A Magnificent Achievement

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Tarvin History Revealed - Zion House
Tarvin History Group: Yesterday
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Robert Woollams- any photographs?
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Farewell Party for Rev Sue Levitt
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The Hub Fitness raises money for a worthy cause!
Lisa Dunne: Friday 13th Jul
Back To Mine V1
New Dating Show for ITV is coming to Cheshire
Grace Dunsby, Casting Researcher, Shiver: Thursday 12th Jul
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Sharon Nolan, Chairman Tarvin Gardening Society: Wednesday 11th Jul
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Mike Hassall, Clerk to Tarvin Parish Council.: Wednesday 11th Jul
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Next Gardening Club Meeting - "Gardens Worth a Visit"
Tarvin Webteam: Tuesday 10th Jul
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The Hollow Way, Platts Lane
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Summer Reading Challenge
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Knit & Knatter
Doreen De Cani: Sunday 8th Jul

The skies across the north Atlantic are full of planes making what is now a routine trip between the Old and New Worlds. Few will ever think about the 16 hour trip made in June 1919, when John Alcock and Arthur Witten Brown climbed into a former Vickers Vimy bomber and set off from Newfoundland to attempt to fly the Atlantic non-stop. For most of the time they flew in thick fog, and managed only a couple of sightings of the sun to calculate their position, yet they landed, somewhat unceremoniously, in a bog near Clifden, County Galway, and made history.
The story of these two brave aviators was told in the Play, Those Magnificent Men, at the Community Centre on Saturday evening (May 16th) David Mountfield and Brian Mitchell of The Foundry Group entertained a large audience with a comic yet moving account of their lives. With minimal props and some clever sound, they took the audience with them on that cold and terrifying journey.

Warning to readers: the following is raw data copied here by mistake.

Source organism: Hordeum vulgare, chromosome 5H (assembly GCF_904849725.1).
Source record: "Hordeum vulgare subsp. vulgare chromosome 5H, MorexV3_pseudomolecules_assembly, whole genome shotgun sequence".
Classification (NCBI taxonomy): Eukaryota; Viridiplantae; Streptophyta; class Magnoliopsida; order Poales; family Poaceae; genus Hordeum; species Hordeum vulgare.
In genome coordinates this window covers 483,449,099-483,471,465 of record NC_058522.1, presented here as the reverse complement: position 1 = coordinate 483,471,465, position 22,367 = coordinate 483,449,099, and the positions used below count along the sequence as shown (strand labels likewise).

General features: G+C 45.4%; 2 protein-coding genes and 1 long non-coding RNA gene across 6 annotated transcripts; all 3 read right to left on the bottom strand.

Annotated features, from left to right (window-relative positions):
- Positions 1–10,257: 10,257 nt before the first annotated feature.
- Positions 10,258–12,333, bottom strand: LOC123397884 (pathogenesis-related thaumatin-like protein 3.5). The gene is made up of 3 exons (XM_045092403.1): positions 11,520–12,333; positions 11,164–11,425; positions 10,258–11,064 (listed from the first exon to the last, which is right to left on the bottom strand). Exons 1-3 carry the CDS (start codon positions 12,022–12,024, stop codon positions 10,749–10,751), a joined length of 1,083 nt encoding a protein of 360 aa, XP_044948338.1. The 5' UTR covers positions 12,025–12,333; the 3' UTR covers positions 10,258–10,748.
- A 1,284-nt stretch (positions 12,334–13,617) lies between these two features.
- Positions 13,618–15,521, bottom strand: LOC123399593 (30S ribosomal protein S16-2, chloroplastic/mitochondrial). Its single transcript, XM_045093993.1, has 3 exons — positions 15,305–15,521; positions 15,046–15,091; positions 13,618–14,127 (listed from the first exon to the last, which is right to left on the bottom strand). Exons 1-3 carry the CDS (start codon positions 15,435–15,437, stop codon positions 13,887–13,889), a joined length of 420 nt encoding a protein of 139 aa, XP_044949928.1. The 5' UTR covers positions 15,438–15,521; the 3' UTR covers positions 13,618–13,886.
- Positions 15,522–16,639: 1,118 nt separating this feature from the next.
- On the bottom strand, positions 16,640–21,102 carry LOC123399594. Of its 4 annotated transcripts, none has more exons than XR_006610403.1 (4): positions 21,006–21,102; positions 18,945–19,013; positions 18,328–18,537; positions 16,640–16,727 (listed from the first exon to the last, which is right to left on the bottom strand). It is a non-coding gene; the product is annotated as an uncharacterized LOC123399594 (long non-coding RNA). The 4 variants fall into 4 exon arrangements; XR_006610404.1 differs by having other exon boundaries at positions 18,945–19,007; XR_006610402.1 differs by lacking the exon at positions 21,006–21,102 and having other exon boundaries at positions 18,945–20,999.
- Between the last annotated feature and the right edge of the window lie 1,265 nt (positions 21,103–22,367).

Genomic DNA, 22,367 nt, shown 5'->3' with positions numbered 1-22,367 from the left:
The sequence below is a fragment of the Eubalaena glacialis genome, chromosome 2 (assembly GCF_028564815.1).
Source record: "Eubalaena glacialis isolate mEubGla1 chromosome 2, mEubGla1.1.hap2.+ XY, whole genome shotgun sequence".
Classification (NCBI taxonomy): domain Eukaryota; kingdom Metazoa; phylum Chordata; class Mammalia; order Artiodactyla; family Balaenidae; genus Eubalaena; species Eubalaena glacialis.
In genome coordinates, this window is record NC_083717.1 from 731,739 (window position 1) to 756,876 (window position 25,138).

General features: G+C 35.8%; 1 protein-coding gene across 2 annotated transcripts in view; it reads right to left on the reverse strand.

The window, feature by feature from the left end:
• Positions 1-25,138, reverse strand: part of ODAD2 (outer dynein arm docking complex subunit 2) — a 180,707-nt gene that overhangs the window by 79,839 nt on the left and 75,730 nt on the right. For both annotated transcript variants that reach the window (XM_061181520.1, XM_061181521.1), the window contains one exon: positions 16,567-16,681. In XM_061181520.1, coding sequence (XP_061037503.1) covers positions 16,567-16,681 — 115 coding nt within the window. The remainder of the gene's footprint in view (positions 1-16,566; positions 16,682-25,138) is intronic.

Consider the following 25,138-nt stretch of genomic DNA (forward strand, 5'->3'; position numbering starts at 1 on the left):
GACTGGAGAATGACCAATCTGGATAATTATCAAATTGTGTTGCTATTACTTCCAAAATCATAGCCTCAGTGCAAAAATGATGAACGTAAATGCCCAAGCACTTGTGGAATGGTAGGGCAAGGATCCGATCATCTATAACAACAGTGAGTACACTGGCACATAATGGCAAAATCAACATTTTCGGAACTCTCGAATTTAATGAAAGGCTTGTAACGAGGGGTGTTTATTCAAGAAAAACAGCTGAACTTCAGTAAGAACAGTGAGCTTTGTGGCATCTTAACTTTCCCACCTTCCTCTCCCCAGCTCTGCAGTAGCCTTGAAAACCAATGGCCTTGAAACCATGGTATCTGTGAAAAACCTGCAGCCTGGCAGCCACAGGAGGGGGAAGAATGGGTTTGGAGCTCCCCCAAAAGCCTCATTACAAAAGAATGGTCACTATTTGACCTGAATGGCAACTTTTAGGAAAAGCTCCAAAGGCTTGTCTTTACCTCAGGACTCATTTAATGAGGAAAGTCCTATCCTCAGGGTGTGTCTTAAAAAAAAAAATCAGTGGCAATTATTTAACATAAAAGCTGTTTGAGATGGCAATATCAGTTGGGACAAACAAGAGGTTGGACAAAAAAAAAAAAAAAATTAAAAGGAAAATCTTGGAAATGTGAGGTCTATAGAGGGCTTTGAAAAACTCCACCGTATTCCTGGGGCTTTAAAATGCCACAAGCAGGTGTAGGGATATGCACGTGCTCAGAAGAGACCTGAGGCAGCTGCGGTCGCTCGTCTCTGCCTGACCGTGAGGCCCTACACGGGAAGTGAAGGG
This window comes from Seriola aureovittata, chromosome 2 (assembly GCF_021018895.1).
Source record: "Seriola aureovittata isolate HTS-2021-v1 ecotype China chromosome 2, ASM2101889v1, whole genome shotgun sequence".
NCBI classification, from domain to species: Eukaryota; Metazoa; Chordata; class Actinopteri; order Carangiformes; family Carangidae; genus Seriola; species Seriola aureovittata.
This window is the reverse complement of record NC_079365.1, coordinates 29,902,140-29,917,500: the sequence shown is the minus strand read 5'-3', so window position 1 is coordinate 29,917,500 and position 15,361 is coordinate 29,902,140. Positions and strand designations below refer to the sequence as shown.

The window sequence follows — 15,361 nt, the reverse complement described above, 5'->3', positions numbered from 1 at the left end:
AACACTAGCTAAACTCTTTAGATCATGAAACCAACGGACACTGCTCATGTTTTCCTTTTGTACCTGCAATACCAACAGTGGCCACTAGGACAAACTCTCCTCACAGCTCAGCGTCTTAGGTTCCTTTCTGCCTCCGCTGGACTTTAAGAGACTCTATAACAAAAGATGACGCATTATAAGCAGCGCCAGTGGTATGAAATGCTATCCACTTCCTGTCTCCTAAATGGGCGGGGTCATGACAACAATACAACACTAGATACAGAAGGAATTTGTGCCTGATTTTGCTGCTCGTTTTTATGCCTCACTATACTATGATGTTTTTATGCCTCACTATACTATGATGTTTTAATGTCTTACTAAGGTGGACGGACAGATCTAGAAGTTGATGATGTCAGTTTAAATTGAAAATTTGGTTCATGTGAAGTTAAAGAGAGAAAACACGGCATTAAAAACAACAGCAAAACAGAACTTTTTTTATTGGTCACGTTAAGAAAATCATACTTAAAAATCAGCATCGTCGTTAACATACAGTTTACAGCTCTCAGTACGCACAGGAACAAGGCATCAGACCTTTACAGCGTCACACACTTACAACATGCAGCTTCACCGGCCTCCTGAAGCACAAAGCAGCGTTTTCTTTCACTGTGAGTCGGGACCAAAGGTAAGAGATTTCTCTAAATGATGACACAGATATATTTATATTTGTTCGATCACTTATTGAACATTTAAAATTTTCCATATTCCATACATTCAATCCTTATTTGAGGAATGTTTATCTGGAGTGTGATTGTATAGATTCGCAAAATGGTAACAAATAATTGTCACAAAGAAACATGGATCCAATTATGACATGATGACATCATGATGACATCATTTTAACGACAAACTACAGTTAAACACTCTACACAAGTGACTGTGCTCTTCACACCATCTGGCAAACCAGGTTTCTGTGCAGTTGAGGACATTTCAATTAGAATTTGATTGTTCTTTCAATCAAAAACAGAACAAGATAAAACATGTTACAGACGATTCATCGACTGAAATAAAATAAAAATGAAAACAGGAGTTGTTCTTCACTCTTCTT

Mag Men

Both Alcock, a pilot, and Brown, an engineer, had been prisoners in the Great War and had dreamed about the possibility of the crossing. They were inspired by curiosity and patriotism, though the £10, 000 reward offered by Lord Northcliffe may have helped. There were a number of other teams attempting the crossing that summer and the American team actually crossed first, but a stop at The Azores prevented them claiming the title.
Within a couple of weeks of their return, both were knighted by the King. But Alcock died in an air accident in December 1919, and Brown quietly returned to work as an engineer in Vickers. After Alcock's death, he never flew again. Their exploits were soon overshadowed by the flight and subsequent celebrity of Charles Lindberg.

Mag Men 2

Sue Hardacre, for the Community Centre said "This was an inventive piece of theatre and the story was a gripping one. It brought back into the public domain a couple of real British heroes. I am off to America soon, and if I have to crawl along the wing to scrape ice off the air-intakes with a penknife, I shall demand my money back! I am delighted that so many people came along to enjoy the show"
There will be more innovative theatre production at the Community Centre in the autumn.

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Thank you Tarvinonline for sharing information on Pool Bank Farm. I wonder do you know anything of the Woollams family who were living there in the 1880s to about 1930?I'm in Australia, writing an entry on Robert Woollams (b.1879 Huxley) for our publication on the men and women living in our area who served in World War I. Robert was the son of Margaret and John...

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